This post will detail the important segments of the Python script that I am using to generate my visualization demo, found here, with accompanying snippets. Since part of the reason for making the script was in the hopes of allowing future visualizations of similar queries and graphs to be created quickly by adapting the script, hopefully this will help anyone trying to do so.

The first segment of the script deals with the query itself, loading the query results from the endpoint into an output file for use by the parsing section. Basically, this code downloads the contents of the URL, which is the direct link to the JSON-format output from the wineagent SPARQL endpoint.

queryResults = urllib.urlopen('{+%0D%0A+++++%3FResearcher+a+foaf%3APerson.+%0D%0A+++++%3FResearcher+tw%3AhasAffiliation+twi%3ATetherlessWorldConstellation.%0D%0A+++++%3FResearcher+tw%3AhasLocation+%3FLocation.%0D%0A}%0D%0AGROUP+BY+%3FLocation&output=json')
queryFile = open("queryResults","w")
for lines in queryResults.readlines():

The code to do so is fairly straightforward. It opens the URL, hardcoded into the script, and opens the queryResults file for writing the output to. It then proceeds to read each line from the URL and outputs the line into the output file. After this loop finishes, the file is closed.

After this, it reopens the results file, this time as read-only, as well as the visualization.html output file, to prepare for the following section of code, for the parsing of the actual data needed for the visualization from the query results.

data = {}
valCheck = False
for lines in queryFile.readlines():
	    if valCheck:
		    loc = lines.find('"value":') #Location of the URI's associated value
		    if loc >= 0:
	                uriValue = lines[loc+10:-4]	
	                data[uriName] = uriValue
		        valCheck = False
		    loc = lines.find("") # Location of the URI
		    if loc >= 0:
	                uriName = lines[loc-1:-5]		
                        valCheck = True

To do so, a dictionary is created, which is basically the Python associative container, like the map structure in the C++ STL. It starts a loop that reads the file, line by line. The else block is the first one that should trigger, as it finds the first line of data for each record (the location URI, in this case). Once found, it uses valCheck to signify that the next line must contain the value associated with the location. This loop is specifically tailored to read the output of the endpoint, and would have to be changed anytime the output changes significantly. However, the actual changes would not take that long, thanks to the consistent formatting of the endpoint output. Another note about the code is the way the actual saved data depends on the array subscripting, which just cuts out a specific substring…again very specifically tailored to the output, but also very easy to alter. After the dictionary is complete, the next step is to grab all that data and write it into the formatted JSONobject string for the Google visualization API.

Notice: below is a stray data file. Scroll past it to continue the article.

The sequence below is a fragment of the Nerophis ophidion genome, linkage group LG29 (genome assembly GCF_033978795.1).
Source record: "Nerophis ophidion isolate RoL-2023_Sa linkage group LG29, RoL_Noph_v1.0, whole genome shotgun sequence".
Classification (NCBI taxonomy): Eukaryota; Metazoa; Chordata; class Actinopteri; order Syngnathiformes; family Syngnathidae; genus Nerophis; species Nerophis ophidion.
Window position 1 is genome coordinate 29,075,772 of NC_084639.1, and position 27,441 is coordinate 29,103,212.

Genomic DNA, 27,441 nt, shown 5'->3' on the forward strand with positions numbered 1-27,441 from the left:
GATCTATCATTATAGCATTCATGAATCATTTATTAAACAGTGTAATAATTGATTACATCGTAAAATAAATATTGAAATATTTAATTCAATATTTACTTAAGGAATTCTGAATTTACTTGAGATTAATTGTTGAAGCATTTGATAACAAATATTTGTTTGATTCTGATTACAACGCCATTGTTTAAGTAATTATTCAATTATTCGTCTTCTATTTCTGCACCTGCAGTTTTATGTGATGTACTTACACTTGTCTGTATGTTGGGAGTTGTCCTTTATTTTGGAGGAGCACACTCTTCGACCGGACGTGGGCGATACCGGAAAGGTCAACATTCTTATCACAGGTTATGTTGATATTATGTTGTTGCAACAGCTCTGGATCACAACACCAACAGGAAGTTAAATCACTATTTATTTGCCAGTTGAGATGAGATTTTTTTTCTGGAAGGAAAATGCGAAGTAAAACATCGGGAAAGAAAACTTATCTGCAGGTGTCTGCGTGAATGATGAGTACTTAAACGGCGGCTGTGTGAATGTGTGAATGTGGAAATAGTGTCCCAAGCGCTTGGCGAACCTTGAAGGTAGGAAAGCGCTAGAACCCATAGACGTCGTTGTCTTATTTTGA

jsonObjectList = []

# Column names
jsonObjectList.append("var JSONObject={cols:[{id:'s',label:'Locations',type:'string'},{id:'o',label:'Number of researchers',type:'number'}],rows:[")

# The rest of the JSONobject
for k, v in sorted(data.items()):

# Generate full string
jsonObject = ''.join(jsonObjectList)

A list is created to hold the different segments of the string being created, before being joined together at the end. The first addition is the column names, which is hardcoded in. The rest is generic, simply pulling all of the dictionary key/value pairs and outputting that into the correct format.

The largest section is the HTML generation, simply because there are so many lines of the HTML that are hardcoded in. You basically just need to find a Google Visualization example for your desired chart (I used a horizontal bar chart), edit the caption/label/options information to match your visualization, and write it into a string. The string is written in three parts, starting with the first half of the HTML, stopping where the JSONobject string is needed, adding in my newly generated string, then appending the rest of the HTML. Finally, the whole string is written to the visualization.html file and all the files are closed. Done!

The result is a script that you just run and get the ready-to-go HTML file to upload. As noted in my previous blog post, there’s a bunch of advantages to doing it this way. In short, it is much better for future maintenance than translating the endpoint output to the JSONobject manually each time, and it is more robust than a dynamic webpage that tries to reload the results every time it is loaded. This tries to strike a compromise, with a dynamic script that generates a static page whenever an update is needed.